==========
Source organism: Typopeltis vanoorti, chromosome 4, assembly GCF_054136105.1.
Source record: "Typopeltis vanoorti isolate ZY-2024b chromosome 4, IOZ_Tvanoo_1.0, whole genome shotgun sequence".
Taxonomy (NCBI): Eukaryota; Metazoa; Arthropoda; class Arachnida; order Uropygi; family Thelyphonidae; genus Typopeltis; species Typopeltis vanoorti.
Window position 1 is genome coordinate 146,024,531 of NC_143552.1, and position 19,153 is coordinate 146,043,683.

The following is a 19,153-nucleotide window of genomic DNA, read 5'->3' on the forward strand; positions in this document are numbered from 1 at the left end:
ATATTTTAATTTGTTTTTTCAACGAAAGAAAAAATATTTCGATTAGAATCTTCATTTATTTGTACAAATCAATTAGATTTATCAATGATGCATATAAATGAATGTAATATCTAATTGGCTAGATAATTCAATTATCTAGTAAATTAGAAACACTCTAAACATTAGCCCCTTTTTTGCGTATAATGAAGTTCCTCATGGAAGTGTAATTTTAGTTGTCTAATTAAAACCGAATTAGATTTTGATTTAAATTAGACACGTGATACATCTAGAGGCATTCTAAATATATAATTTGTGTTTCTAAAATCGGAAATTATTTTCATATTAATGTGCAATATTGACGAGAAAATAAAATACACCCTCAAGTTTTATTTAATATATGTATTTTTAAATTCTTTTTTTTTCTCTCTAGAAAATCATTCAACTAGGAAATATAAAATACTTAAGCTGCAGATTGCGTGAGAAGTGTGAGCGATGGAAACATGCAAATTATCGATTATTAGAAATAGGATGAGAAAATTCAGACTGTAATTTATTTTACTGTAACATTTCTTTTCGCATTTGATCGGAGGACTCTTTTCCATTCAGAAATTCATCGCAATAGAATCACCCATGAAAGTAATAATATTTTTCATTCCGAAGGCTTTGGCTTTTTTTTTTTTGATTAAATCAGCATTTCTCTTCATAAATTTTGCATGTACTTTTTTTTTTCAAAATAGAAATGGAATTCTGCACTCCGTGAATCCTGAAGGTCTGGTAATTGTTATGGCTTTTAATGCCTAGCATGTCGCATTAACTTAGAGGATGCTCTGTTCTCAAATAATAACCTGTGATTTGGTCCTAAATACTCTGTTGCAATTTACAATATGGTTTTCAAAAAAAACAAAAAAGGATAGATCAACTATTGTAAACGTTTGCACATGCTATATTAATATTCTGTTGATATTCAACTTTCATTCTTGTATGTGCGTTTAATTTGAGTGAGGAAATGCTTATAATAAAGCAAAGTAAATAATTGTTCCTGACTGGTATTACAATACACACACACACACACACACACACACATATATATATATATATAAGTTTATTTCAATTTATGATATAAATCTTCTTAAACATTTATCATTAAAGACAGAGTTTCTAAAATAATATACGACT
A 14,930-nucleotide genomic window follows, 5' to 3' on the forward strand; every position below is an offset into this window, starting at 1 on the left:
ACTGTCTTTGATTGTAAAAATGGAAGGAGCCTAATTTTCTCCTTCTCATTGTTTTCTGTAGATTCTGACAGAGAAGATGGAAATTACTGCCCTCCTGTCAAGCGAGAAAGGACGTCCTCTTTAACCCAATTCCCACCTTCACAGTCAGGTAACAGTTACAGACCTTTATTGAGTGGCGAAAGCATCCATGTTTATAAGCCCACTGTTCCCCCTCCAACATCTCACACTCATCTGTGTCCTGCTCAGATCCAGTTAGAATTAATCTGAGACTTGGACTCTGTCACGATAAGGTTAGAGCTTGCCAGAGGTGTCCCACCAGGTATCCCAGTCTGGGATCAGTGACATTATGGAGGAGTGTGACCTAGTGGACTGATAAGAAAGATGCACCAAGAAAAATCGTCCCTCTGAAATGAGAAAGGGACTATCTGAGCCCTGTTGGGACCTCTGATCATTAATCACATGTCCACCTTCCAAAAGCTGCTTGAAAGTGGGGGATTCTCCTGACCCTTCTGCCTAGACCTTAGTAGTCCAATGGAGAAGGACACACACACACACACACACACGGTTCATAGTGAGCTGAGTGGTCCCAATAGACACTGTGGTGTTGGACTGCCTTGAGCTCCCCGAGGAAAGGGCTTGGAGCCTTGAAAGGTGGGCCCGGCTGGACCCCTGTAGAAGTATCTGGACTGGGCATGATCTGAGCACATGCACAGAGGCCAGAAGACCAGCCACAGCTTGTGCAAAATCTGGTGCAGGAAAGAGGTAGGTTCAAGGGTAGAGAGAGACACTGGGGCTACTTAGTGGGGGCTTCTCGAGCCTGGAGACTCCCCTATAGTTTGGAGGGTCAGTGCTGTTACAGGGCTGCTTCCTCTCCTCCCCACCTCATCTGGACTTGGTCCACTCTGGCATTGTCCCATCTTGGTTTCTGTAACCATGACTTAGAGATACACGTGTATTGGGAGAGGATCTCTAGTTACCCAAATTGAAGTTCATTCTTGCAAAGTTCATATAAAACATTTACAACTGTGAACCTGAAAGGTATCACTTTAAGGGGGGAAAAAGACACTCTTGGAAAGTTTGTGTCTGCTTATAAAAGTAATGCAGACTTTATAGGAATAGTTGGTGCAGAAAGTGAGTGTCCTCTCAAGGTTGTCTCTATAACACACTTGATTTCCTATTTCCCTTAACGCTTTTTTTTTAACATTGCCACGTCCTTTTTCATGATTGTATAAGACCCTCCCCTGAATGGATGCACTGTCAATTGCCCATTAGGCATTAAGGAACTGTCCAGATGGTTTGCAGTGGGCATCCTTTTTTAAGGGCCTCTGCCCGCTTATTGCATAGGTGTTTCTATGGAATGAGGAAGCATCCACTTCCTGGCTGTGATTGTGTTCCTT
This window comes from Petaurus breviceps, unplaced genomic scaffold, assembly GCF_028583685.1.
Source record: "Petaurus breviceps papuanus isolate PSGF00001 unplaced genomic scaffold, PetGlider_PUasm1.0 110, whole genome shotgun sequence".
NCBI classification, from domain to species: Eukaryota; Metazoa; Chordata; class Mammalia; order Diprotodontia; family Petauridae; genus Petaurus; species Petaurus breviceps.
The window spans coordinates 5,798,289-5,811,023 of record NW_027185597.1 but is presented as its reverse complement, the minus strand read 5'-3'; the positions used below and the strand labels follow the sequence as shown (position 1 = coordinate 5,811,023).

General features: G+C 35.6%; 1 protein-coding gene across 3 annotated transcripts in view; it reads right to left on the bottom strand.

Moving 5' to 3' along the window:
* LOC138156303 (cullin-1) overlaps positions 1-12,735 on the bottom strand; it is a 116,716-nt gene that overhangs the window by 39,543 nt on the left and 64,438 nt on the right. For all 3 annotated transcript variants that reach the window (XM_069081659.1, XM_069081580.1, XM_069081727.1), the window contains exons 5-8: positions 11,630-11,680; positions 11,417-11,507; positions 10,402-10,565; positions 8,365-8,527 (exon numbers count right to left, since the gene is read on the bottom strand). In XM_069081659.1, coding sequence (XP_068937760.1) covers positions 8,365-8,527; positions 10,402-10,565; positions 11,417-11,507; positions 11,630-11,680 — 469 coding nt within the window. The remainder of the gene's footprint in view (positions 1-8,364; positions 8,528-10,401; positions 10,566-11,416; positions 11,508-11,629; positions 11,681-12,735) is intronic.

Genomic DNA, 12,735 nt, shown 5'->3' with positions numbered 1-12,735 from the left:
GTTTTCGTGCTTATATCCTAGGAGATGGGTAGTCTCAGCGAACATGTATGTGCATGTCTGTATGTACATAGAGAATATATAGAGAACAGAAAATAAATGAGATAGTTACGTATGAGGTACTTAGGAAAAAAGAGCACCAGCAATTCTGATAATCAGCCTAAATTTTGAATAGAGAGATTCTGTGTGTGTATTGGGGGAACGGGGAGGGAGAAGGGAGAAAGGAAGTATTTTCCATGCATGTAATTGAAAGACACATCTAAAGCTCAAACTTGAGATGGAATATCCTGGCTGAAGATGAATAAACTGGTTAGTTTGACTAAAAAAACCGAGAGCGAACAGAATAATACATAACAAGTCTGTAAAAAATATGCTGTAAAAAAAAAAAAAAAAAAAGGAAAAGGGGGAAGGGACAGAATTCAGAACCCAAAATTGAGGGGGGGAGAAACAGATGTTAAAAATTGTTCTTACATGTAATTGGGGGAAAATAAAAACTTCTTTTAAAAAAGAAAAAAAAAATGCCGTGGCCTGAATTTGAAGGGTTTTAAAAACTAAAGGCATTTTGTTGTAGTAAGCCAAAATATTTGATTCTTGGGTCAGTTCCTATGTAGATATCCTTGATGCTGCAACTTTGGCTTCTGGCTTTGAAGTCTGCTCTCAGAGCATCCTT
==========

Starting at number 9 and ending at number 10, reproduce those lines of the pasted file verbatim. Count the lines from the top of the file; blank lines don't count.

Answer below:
This window comes from Petaurus breviceps, unplaced genomic scaffold, assembly GCF_028583685.1.
Source record: "Petaurus breviceps papuanus isolate PSGF00001 unplaced genomic scaffold, PetGlider_PUasm1.0 110, whole genome shotgun sequence".